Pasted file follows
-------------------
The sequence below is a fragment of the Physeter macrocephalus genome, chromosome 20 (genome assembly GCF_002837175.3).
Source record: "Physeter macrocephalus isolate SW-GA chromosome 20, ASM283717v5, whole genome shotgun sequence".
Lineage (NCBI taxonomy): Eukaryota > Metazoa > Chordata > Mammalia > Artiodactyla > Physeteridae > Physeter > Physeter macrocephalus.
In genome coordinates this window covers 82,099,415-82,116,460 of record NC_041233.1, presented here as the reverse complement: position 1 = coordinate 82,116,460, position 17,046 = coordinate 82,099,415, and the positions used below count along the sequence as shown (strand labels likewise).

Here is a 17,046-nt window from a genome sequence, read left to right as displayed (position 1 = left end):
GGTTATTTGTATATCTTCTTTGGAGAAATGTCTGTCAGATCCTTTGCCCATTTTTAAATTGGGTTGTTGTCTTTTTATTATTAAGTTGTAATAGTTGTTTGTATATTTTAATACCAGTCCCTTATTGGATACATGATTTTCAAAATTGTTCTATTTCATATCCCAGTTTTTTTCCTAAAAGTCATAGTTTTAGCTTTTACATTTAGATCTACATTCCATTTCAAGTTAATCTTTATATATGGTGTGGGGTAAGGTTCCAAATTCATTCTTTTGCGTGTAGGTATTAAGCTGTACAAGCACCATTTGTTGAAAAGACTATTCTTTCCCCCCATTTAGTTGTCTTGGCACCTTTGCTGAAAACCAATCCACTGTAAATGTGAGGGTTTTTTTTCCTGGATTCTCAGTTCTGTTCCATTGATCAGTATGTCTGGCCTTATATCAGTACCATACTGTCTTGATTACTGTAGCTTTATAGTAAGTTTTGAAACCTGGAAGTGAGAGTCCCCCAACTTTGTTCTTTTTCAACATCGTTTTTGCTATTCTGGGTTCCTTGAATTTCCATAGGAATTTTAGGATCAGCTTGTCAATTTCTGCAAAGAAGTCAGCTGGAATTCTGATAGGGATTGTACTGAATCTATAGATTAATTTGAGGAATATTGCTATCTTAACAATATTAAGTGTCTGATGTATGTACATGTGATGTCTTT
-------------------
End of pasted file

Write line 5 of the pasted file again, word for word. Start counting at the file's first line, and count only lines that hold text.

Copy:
Here is a 17,046-nt window from a genome sequence, read left to right as displayed (position 1 = left end):